So I’ve now been a Mac owner for the past year and half, if not a little more and it’s caused me to be laughed at, ridiculed and insulted. I have thick skin, I can let that all go because you pay your money and take your choices in life. My choice was to go Mac. And I wanted to mention one reason why I went this way.

Engineering.

I’m an engineer – again, my specialism suggests to other general engineers that I’m not. The fact I hold an engineering degree and have the same engineering mindset as them doesn’t seem to hold sway in their eyes but that’s for a different rant/story.

To me, the Mac’s (well, the iMac and Mac Mini) epitomise the meaning of engineering.

en·gi·neer·ing
noun
1. the art or science of making practical application of the knowledge of pure sciences, as physics or chemistry, as in the construction of engines, bridges, buildings, mines, ships, and chemical plants.
2. the action, work, or profession of an engineer.
3. skillful or artful contrivance; maneuvering.

The third section of the dictionary covers what I’m getting at.

The Mac’s (and the Raspberry Pi – I’ve just got one!) make great use of engineering. I’m constantly told that the Mac’s use ancient hardware (and PC fanboys don’t tend to take to kindly to be told they do to unless they update for every CPU upgrade etc) and are underpowered. Underpowered compared to what? Apples and Oranges aren’t the same fruit so you can’t compare them. Windows is bloated and has required upgrades to continue running nicely (remember the hardware jump required for Vista?). It seems a little odd that people are getting hung up on that. People called me a fool for getting a 3GS iPhone. Why? they’d say – this Android is better. Better? Apple have supported my phone and they’re just about to release the iPhone 5. And I’ve still had software updates, both apps and iOS over that time. My Android phone came with an old version of Android and was never updated – it also slowed down when I installed a custom ROM. My 3GS is running as fast as it was when I got it.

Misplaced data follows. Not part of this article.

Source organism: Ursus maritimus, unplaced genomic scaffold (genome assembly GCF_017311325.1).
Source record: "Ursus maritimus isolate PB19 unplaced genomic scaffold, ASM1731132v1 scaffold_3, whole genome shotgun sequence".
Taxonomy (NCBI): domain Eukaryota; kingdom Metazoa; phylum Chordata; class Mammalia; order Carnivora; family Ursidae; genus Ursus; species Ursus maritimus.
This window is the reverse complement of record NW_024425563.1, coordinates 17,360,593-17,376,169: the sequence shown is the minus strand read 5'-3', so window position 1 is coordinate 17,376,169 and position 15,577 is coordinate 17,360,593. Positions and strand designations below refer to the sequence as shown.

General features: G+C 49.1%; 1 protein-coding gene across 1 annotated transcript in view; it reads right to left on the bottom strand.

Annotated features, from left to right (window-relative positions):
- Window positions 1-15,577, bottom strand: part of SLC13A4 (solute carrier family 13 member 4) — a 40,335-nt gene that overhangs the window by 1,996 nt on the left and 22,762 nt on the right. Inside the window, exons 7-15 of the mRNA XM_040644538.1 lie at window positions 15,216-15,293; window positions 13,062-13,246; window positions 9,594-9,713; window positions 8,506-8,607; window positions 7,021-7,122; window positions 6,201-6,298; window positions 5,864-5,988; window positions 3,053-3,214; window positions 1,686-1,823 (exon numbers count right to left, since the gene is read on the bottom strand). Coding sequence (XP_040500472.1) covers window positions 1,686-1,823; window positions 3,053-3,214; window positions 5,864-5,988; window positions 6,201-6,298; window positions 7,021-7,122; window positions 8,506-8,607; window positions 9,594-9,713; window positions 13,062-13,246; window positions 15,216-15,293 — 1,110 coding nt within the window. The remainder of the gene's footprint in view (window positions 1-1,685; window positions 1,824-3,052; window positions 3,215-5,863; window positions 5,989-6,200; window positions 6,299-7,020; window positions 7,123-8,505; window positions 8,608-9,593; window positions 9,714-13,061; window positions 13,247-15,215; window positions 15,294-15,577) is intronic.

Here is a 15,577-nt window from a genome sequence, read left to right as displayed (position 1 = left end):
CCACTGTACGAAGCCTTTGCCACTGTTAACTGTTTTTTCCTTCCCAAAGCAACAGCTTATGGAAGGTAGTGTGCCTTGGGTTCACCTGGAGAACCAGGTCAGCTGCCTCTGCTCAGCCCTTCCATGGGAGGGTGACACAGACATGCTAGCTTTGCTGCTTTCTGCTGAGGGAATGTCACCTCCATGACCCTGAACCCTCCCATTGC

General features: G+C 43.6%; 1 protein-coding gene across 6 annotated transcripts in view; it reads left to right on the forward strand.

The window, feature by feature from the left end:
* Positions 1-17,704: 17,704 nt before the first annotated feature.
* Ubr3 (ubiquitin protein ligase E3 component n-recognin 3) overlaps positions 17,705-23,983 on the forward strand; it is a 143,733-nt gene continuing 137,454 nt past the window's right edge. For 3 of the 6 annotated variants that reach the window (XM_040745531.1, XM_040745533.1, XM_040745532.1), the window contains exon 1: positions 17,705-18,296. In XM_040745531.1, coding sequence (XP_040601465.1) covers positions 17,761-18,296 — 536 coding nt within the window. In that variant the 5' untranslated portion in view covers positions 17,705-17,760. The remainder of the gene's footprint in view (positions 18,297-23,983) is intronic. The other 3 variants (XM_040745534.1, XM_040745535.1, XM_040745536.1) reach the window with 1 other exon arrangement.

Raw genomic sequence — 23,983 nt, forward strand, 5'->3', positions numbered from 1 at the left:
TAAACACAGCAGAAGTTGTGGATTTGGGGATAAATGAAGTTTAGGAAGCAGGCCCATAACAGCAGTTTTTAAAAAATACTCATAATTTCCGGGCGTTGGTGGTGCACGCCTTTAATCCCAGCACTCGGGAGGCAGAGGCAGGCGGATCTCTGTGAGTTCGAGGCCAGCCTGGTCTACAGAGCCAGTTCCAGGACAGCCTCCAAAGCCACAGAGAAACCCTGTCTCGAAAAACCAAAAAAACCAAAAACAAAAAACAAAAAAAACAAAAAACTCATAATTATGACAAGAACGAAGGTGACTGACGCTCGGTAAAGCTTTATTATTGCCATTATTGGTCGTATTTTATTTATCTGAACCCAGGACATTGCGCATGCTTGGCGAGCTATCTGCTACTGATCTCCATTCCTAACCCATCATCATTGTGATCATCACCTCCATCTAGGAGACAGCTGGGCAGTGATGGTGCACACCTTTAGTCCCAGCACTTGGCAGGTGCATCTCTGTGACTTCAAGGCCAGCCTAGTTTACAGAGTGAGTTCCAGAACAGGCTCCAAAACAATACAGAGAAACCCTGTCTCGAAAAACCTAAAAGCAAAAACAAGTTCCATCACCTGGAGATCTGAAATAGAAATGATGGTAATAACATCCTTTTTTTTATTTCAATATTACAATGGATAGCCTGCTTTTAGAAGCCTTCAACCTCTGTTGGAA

The Mac’s are aesthetically pleasing and well built – to say otherwise is to lie to yourself. The performance of the Mac Mini is fantastic. For the price and size, it’s an amazing machine. And it’s quiet. I’m constantly berated for having it by owners of PC’s. That’s power hungry, fan spinning, noise generating, PC owners. Ones that game. Yeah, so the Mac Mini prime purpose isn’t to game so why are you comparing it? These people obviously don’t value the engineering that has gone into the Mac Mini and iMac’s to make them as they are. Why would I want a huge electricity sucking heat generating monster of a PC to complete my day to day work and browsing on? I turn my Mac on, it’s silent – my housemate turns his machine on and immediately your deafened by the noise.

What I’m getting at, is that the engineering behind the Mac is far above that in a normal desktop and I admire that. A lot. The solution does not rely on raw power to do tasks and uses good engineering to ensure that the Mac remains cool without detriment to the end user, such as fan noise. And whilst Apple continue to have a consistently high engineering approach, they’ll have a customer.